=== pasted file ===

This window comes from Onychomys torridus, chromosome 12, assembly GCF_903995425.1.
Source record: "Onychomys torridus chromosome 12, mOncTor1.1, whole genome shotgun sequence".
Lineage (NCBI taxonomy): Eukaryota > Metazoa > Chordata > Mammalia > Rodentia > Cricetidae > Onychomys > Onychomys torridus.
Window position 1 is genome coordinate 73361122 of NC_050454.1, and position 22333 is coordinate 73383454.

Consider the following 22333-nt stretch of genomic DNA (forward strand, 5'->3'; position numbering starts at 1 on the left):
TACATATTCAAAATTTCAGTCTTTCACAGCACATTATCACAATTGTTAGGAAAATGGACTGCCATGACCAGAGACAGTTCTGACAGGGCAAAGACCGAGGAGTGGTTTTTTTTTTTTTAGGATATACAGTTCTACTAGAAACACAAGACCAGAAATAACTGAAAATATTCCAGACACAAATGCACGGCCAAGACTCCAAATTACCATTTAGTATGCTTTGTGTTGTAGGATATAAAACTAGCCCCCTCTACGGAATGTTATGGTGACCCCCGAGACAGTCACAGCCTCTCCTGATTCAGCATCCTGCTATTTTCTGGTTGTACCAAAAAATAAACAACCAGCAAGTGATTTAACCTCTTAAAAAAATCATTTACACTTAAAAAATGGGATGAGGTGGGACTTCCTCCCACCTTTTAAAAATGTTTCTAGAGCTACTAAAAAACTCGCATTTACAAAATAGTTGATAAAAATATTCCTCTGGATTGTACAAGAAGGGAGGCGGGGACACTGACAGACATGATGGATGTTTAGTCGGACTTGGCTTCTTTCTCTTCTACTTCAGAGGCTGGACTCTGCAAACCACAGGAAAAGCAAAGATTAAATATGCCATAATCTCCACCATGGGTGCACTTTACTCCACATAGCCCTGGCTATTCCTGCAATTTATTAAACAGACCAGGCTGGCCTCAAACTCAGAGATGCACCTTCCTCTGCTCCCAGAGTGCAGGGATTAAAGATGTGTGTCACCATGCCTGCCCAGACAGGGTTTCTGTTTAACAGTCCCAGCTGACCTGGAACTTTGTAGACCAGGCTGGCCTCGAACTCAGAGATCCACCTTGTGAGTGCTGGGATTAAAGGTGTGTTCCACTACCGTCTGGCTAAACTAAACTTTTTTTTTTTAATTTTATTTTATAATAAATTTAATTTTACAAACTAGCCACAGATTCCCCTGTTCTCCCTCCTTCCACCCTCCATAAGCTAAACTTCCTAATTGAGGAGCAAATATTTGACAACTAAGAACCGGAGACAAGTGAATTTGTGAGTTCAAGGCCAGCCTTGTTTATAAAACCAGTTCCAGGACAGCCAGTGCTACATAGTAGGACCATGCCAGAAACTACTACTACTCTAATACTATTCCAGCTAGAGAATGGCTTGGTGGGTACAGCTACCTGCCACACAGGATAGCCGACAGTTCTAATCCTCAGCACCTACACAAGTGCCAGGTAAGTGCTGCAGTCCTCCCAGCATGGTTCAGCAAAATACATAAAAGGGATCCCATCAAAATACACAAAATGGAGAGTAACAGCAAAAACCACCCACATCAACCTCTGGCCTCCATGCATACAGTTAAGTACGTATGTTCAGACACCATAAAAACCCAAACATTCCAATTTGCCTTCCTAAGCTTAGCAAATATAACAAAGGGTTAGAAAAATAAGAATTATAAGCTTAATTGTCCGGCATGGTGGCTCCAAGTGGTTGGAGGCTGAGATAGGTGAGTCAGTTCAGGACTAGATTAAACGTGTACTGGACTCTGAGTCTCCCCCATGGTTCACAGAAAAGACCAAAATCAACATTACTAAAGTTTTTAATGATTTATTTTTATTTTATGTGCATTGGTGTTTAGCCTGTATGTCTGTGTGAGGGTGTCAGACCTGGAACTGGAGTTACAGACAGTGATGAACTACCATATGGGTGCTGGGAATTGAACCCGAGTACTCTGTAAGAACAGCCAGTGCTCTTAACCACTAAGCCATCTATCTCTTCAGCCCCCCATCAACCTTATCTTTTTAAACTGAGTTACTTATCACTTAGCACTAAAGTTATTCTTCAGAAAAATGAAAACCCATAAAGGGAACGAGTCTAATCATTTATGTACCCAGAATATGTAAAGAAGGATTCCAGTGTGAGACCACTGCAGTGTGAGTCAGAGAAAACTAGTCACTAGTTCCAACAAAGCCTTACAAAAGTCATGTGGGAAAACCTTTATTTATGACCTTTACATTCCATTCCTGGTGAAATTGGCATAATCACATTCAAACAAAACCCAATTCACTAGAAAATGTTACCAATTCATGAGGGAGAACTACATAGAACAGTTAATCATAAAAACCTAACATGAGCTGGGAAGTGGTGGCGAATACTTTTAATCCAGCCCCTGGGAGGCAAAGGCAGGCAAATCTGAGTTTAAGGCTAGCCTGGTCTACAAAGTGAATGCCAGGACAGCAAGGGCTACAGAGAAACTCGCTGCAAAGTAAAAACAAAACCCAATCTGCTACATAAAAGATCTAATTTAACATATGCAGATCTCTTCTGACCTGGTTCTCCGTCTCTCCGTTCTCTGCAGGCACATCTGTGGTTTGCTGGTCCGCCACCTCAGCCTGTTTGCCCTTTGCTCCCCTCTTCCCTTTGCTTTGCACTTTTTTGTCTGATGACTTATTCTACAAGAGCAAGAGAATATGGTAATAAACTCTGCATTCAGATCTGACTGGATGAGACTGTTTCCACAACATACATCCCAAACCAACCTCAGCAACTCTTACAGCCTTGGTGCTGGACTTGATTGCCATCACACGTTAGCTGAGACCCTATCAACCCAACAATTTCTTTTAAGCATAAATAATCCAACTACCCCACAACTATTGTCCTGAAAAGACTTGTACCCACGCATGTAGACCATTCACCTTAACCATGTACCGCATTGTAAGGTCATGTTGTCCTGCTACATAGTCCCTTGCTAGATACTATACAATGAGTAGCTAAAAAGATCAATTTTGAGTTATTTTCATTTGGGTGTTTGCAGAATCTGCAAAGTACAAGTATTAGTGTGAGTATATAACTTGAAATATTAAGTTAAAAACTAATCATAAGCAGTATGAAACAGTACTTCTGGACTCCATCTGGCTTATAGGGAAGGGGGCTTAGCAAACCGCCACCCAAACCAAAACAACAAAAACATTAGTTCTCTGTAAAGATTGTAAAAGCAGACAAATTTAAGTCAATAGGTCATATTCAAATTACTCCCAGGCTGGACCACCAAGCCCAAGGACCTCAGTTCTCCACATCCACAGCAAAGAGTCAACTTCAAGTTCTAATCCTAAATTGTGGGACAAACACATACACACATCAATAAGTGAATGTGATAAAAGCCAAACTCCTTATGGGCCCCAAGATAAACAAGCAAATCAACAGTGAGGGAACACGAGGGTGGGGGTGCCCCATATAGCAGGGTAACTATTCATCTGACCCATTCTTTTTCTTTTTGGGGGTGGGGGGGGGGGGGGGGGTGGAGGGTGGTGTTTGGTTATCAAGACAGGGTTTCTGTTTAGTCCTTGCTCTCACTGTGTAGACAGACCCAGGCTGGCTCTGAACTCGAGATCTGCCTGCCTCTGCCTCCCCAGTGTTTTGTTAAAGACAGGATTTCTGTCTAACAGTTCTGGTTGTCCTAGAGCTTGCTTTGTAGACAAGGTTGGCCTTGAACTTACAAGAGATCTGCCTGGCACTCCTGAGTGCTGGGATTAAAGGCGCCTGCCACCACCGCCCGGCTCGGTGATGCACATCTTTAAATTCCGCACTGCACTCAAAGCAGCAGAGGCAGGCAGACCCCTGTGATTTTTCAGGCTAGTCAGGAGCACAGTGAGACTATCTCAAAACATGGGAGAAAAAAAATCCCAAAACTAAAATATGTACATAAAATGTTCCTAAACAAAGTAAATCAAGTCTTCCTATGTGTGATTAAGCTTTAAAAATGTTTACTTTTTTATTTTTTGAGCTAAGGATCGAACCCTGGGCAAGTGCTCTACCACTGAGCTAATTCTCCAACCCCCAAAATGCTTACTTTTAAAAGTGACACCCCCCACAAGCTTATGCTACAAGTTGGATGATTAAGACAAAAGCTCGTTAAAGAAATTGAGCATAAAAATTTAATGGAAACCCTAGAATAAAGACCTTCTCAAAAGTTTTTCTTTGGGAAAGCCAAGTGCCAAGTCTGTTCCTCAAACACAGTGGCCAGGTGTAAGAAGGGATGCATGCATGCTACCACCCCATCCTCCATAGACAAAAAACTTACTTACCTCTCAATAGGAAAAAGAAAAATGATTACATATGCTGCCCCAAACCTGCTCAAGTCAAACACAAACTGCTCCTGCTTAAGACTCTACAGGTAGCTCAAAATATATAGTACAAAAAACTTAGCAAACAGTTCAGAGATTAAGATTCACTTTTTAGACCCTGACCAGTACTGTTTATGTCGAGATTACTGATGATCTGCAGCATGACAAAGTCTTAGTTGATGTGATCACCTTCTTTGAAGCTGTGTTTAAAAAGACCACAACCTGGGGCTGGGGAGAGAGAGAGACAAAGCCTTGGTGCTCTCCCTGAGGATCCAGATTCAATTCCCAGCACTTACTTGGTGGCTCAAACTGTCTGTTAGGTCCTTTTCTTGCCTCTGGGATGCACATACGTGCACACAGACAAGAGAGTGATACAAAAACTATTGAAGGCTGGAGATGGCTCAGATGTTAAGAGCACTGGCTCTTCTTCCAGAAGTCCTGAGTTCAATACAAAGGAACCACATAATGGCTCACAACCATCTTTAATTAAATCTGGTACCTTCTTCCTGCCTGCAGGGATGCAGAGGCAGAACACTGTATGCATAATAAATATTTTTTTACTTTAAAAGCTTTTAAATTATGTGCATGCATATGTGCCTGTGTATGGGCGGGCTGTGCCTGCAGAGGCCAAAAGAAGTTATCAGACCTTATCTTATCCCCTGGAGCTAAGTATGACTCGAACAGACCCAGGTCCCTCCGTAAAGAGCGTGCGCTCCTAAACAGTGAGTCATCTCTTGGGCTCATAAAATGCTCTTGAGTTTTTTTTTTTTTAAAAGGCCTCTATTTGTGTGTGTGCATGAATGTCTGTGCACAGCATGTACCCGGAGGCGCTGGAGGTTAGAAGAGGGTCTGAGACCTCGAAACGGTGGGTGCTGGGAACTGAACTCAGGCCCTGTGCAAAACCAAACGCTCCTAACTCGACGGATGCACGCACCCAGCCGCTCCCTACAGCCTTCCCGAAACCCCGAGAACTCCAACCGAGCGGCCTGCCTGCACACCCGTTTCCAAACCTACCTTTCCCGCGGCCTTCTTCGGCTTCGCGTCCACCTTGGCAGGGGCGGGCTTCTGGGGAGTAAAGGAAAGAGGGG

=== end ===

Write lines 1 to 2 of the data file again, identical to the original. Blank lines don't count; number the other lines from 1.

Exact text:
This window comes from Onychomys torridus, chromosome 12, assembly GCF_903995425.1.
Source record: "Onychomys torridus chromosome 12, mOncTor1.1, whole genome shotgun sequence".